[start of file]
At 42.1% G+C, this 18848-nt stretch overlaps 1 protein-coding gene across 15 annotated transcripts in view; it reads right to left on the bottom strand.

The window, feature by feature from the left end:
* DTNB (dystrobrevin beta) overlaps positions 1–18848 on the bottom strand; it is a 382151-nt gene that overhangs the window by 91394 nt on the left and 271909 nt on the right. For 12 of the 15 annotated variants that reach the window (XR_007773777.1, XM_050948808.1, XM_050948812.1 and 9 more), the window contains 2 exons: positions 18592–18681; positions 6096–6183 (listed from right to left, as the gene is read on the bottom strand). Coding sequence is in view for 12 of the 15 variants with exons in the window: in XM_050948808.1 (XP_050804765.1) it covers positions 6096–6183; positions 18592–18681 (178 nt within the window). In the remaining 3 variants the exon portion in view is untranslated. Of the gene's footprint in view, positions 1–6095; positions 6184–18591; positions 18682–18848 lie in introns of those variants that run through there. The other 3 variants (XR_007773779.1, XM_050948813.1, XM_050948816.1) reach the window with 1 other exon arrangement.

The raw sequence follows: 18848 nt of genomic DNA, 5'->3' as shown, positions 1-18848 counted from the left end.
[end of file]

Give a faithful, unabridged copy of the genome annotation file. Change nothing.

At 42.1% G+C, this 18848-nt stretch overlaps 1 protein-coding gene across 15 annotated transcripts in view; it reads right to left on the bottom strand.

The window, feature by feature from the left end:
* DTNB (dystrobrevin beta) overlaps positions 1–18848 on the bottom strand; it is a 382151-nt gene that overhangs the window by 91394 nt on the left and 271909 nt on the right. For 12 of the 15 annotated variants that reach the window (XR_007773777.1, XM_050948808.1, XM_050948812.1 and 9 more), the window contains 2 exons: positions 18592–18681; positions 6096–6183 (listed from right to left, as the gene is read on the bottom strand). Coding sequence is in view for 12 of the 15 variants with exons in the window: in XM_050948808.1 (XP_050804765.1) it covers positions 6096–6183; positions 18592–18681 (178 nt within the window). In the remaining 3 variants the exon portion in view is untranslated. Of the gene's footprint in view, positions 1–6095; positions 6184–18591; positions 18682–18848 lie in introns of those variants that run through there. The other 3 variants (XR_007773779.1, XM_050948813.1, XM_050948816.1) reach the window with 1 other exon arrangement.

The raw sequence follows: 18848 nt of genomic DNA, 5'->3' as shown, positions 1-18848 counted from the left end.